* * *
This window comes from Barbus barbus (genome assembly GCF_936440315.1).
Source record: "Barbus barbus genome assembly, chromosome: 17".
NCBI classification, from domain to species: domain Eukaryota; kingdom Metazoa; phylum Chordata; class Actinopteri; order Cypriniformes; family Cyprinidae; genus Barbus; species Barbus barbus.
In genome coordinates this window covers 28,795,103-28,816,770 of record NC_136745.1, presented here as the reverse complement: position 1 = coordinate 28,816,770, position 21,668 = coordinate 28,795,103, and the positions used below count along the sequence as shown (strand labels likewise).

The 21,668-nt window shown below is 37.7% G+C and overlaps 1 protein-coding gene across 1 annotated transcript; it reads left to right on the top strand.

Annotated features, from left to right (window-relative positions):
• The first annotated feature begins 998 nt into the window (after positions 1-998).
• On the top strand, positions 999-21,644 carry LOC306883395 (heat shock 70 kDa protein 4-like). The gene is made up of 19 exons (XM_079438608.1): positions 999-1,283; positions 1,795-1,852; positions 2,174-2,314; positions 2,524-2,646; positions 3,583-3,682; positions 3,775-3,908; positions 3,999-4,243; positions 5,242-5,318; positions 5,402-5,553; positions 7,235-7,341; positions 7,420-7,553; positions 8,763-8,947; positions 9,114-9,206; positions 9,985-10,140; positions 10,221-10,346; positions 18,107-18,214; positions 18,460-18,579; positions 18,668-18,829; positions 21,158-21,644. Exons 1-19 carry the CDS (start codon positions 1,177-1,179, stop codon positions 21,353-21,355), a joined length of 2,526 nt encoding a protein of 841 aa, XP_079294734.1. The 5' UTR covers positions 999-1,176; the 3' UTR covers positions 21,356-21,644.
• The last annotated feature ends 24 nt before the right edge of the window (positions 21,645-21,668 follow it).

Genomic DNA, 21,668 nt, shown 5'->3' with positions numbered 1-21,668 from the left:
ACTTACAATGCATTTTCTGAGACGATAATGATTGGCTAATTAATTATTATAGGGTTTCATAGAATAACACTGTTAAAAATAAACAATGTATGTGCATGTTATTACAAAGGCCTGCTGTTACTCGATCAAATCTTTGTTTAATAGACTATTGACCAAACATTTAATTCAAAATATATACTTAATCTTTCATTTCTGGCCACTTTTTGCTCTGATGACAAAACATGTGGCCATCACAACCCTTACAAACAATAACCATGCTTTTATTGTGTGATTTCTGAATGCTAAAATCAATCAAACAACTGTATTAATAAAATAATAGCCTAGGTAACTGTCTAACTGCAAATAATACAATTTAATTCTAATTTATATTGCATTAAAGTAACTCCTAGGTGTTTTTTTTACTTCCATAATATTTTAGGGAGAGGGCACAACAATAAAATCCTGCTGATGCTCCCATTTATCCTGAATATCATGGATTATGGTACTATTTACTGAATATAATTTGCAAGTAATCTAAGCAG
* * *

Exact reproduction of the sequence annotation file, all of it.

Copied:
This window comes from Barbus barbus (genome assembly GCF_936440315.1).
Source record: "Barbus barbus genome assembly, chromosome: 17".
NCBI classification, from domain to species: domain Eukaryota; kingdom Metazoa; phylum Chordata; class Actinopteri; order Cypriniformes; family Cyprinidae; genus Barbus; species Barbus barbus.
In genome coordinates this window covers 28,795,103-28,816,770 of record NC_136745.1, presented here as the reverse complement: position 1 = coordinate 28,816,770, position 21,668 = coordinate 28,795,103, and the positions used below count along the sequence as shown (strand labels likewise).

The 21,668-nt window shown below is 37.7% G+C and overlaps 1 protein-coding gene across 1 annotated transcript; it reads left to right on the top strand.

Annotated features, from left to right (window-relative positions):
• The first annotated feature begins 998 nt into the window (after positions 1-998).
• On the top strand, positions 999-21,644 carry LOC306883395 (heat shock 70 kDa protein 4-like). The gene is made up of 19 exons (XM_079438608.1): positions 999-1,283; positions 1,795-1,852; positions 2,174-2,314; positions 2,524-2,646; positions 3,583-3,682; positions 3,775-3,908; positions 3,999-4,243; positions 5,242-5,318; positions 5,402-5,553; positions 7,235-7,341; positions 7,420-7,553; positions 8,763-8,947; positions 9,114-9,206; positions 9,985-10,140; positions 10,221-10,346; positions 18,107-18,214; positions 18,460-18,579; positions 18,668-18,829; positions 21,158-21,644. Exons 1-19 carry the CDS (start codon positions 1,177-1,179, stop codon positions 21,353-21,355), a joined length of 2,526 nt encoding a protein of 841 aa, XP_079294734.1. The 5' UTR covers positions 999-1,176; the 3' UTR covers positions 21,356-21,644.
• The last annotated feature ends 24 nt before the right edge of the window (positions 21,645-21,668 follow it).

Genomic DNA, 21,668 nt, shown 5'->3' with positions numbered 1-21,668 from the left:
ACTTACAATGCATTTTCTGAGACGATAATGATTGGCTAATTAATTATTATAGGGTTTCATAGAATAACACTGTTAAAAATAAACAATGTATGTGCATGTTATTACAAAGGCCTGCTGTTACTCGATCAAATCTTTGTTTAATAGACTATTGACCAAACATTTAATTCAAAATATATACTTAATCTTTCATTTCTGGCCACTTTTTGCTCTGATGACAAAACATGTGGCCATCACAACCCTTACAAACAATAACCATGCTTTTATTGTGTGATTTCTGAATGCTAAAATCAATCAAACAACTGTATTAATAAAATAATAGCCTAGGTAACTGTCTAACTGCAAATAATACAATTTAATTCTAATTTATATTGCATTAAAGTAACTCCTAGGTGTTTTTTTTACTTCCATAATATTTTAGGGAGAGGGCACAACAATAAAATCCTGCTGATGCTCCCATTTATCCTGAATATCATGGATTATGGTACTATTTACTGAATATAATTTGCAAGTAATCTAAGCAG